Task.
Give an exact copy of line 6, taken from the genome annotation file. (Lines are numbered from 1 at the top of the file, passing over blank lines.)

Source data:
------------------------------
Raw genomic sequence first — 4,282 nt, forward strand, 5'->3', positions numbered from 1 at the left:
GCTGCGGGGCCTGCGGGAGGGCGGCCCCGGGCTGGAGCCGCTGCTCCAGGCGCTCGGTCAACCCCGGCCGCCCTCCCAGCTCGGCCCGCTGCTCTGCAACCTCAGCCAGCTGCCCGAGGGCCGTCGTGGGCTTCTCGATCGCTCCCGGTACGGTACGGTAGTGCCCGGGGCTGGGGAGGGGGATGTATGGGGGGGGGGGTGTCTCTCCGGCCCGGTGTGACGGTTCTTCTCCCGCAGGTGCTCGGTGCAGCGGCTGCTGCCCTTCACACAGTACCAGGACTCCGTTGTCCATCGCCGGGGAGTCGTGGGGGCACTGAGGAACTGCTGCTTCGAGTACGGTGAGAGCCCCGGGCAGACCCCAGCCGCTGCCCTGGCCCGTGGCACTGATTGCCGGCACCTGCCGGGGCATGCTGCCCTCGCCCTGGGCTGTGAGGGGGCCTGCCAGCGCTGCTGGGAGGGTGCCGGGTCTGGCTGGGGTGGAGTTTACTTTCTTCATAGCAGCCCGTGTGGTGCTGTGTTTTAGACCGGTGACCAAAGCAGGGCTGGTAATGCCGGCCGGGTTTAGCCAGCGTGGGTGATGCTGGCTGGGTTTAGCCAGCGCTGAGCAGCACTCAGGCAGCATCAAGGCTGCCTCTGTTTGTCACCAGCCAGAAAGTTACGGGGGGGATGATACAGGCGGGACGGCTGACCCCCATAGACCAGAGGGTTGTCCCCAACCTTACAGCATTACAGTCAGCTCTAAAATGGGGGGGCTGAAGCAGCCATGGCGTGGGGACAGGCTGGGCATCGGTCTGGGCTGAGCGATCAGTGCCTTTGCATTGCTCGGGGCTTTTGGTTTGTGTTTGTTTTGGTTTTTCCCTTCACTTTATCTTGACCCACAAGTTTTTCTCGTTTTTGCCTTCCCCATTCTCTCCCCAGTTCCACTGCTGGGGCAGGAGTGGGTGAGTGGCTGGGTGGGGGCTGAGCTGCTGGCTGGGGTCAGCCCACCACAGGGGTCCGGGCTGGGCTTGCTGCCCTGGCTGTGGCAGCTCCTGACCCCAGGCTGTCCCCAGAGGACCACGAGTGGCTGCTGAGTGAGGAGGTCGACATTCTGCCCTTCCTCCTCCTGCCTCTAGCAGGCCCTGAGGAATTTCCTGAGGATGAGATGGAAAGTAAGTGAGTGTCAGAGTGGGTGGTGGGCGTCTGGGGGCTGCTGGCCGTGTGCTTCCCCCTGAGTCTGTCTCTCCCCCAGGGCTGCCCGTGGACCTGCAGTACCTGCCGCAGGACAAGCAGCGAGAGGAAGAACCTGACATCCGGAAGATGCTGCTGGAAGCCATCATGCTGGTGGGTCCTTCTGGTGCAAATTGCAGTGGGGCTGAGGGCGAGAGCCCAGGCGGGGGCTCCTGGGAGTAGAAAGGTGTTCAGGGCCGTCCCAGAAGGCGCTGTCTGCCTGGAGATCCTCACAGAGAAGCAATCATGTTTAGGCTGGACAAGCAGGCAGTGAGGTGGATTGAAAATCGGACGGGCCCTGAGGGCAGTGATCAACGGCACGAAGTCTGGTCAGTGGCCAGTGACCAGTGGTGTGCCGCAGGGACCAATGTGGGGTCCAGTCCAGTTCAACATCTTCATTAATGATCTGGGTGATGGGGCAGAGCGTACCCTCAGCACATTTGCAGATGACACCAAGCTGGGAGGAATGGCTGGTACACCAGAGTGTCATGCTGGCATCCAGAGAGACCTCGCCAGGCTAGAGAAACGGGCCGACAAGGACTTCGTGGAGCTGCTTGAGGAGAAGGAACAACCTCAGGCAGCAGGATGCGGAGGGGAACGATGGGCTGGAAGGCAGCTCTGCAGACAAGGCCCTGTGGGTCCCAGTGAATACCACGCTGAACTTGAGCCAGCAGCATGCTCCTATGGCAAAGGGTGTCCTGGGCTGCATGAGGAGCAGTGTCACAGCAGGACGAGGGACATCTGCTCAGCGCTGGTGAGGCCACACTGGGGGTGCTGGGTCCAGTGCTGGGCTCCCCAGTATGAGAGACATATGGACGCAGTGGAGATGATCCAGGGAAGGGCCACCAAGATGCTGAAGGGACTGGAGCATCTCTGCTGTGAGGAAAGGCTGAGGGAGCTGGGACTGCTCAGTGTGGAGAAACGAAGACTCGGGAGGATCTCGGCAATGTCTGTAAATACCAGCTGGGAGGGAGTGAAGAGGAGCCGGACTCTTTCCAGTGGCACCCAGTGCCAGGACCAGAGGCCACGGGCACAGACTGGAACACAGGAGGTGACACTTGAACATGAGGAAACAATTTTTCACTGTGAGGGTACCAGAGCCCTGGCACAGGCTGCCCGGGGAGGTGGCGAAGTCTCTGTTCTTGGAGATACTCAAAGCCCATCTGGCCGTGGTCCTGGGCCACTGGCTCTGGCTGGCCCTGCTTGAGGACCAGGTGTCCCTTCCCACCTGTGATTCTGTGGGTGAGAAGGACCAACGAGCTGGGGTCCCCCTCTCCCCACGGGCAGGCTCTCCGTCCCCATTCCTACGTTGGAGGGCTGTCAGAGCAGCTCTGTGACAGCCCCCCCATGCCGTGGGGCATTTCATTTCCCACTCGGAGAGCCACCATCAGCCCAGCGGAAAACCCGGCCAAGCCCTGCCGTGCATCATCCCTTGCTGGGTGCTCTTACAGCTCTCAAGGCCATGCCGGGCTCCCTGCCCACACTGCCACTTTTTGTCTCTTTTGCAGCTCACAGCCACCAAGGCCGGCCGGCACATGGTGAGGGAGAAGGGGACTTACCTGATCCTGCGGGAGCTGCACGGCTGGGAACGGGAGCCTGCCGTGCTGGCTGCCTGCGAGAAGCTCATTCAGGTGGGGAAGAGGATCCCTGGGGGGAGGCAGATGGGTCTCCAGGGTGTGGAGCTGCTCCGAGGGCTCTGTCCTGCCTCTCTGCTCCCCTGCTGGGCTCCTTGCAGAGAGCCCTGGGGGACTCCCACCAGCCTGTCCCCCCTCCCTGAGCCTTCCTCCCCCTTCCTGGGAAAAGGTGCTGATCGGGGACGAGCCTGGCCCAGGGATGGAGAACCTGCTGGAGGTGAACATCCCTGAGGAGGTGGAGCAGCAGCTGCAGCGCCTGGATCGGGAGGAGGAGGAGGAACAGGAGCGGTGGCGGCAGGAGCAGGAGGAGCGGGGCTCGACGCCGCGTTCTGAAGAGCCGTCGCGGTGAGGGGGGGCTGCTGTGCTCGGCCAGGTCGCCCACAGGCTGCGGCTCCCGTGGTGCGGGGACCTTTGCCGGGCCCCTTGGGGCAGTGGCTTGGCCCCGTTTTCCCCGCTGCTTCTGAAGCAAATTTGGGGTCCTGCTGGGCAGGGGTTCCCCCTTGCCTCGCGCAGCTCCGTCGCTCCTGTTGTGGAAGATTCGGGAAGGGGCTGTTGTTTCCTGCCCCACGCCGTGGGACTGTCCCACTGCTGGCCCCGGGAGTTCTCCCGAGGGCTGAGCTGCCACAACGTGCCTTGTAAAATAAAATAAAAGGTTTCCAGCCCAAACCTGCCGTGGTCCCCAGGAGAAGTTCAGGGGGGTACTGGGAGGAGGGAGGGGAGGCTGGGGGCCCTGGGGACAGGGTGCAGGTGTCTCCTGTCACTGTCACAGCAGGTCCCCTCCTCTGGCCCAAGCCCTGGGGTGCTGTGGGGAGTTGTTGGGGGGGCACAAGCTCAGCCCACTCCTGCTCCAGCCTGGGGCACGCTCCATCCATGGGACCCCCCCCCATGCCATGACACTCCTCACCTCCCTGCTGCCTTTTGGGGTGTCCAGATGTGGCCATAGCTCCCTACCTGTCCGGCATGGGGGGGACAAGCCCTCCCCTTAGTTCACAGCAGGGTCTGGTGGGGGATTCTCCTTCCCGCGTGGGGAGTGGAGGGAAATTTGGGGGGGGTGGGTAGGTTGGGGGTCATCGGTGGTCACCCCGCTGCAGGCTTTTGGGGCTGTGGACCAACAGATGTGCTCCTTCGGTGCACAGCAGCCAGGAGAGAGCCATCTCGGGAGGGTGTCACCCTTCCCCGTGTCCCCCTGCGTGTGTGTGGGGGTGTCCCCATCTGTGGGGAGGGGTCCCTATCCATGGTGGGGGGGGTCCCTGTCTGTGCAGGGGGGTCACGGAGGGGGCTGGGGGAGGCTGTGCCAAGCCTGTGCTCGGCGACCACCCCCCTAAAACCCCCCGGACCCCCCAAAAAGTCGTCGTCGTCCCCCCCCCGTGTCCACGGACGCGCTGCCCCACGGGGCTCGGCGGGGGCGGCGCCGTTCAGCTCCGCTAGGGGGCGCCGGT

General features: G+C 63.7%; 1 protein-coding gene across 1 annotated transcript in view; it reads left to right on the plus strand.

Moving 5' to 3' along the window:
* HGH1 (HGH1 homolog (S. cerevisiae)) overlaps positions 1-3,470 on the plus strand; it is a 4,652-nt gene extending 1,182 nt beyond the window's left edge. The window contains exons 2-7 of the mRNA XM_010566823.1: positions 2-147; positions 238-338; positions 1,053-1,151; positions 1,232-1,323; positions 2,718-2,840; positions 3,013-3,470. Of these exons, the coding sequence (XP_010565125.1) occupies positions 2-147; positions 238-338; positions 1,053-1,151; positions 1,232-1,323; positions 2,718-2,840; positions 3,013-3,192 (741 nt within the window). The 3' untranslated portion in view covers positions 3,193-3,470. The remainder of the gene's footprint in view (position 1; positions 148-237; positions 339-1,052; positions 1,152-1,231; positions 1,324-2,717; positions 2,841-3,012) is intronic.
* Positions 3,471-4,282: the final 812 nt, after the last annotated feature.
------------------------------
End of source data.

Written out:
* Positions 3,471-4,282: the final 812 nt, after the last annotated feature.